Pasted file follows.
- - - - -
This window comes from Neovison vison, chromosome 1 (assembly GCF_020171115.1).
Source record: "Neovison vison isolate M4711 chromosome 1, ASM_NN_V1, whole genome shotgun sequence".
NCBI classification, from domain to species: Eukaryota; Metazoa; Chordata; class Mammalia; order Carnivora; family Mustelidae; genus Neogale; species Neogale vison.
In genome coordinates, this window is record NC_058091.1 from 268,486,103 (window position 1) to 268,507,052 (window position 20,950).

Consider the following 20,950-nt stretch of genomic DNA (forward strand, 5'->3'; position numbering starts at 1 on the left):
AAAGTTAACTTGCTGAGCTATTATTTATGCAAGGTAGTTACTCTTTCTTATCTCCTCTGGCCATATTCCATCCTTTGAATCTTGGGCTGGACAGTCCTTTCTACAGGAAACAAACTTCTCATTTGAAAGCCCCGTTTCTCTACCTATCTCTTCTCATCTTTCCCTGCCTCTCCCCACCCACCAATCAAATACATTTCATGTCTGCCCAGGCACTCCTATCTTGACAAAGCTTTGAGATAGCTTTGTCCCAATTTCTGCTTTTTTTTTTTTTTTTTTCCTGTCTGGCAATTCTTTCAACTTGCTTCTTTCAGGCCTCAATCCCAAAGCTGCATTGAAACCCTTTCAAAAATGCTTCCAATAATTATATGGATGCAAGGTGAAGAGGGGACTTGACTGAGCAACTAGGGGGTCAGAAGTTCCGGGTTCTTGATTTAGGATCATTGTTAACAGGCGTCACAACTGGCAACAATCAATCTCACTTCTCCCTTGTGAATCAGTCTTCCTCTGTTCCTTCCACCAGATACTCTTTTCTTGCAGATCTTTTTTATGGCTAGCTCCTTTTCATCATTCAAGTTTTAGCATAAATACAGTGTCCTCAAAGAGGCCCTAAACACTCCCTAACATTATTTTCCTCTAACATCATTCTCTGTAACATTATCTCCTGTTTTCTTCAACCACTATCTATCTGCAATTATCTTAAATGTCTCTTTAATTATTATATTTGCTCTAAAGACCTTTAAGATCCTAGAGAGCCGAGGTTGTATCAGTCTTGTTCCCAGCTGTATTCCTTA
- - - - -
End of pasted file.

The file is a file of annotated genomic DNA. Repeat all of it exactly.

This window comes from Neovison vison, chromosome 1 (assembly GCF_020171115.1).
Source record: "Neovison vison isolate M4711 chromosome 1, ASM_NN_V1, whole genome shotgun sequence".
NCBI classification, from domain to species: Eukaryota; Metazoa; Chordata; class Mammalia; order Carnivora; family Mustelidae; genus Neogale; species Neogale vison.
In genome coordinates, this window is record NC_058091.1 from 268,486,103 (window position 1) to 268,507,052 (window position 20,950).

Consider the following 20,950-nt stretch of genomic DNA (forward strand, 5'->3'; position numbering starts at 1 on the left):
AAAGTTAACTTGCTGAGCTATTATTTATGCAAGGTAGTTACTCTTTCTTATCTCCTCTGGCCATATTCCATCCTTTGAATCTTGGGCTGGACAGTCCTTTCTACAGGAAACAAACTTCTCATTTGAAAGCCCCGTTTCTCTACCTATCTCTTCTCATCTTTCCCTGCCTCTCCCCACCCACCAATCAAATACATTTCATGTCTGCCCAGGCACTCCTATCTTGACAAAGCTTTGAGATAGCTTTGTCCCAATTTCTGCTTTTTTTTTTTTTTTTTTCCTGTCTGGCAATTCTTTCAACTTGCTTCTTTCAGGCCTCAATCCCAAAGCTGCATTGAAACCCTTTCAAAAATGCTTCCAATAATTATATGGATGCAAGGTGAAGAGGGGACTTGACTGAGCAACTAGGGGGTCAGAAGTTCCGGGTTCTTGATTTAGGATCATTGTTAACAGGCGTCACAACTGGCAACAATCAATCTCACTTCTCCCTTGTGAATCAGTCTTCCTCTGTTCCTTCCACCAGATACTCTTTTCTTGCAGATCTTTTTTATGGCTAGCTCCTTTTCATCATTCAAGTTTTAGCATAAATACAGTGTCCTCAAAGAGGCCCTAAACACTCCCTAACATTATTTTCCTCTAACATCATTCTCTGTAACATTATCTCCTGTTTTCTTCAACCACTATCTATCTGCAATTATCTTAAATGTCTCTTTAATTATTATATTTGCTCTAAAGACCTTTAAGATCCTAGAGAGCCGAGGTTGTATCAGTCTTGTTCCCAGCTGTATTCCTTA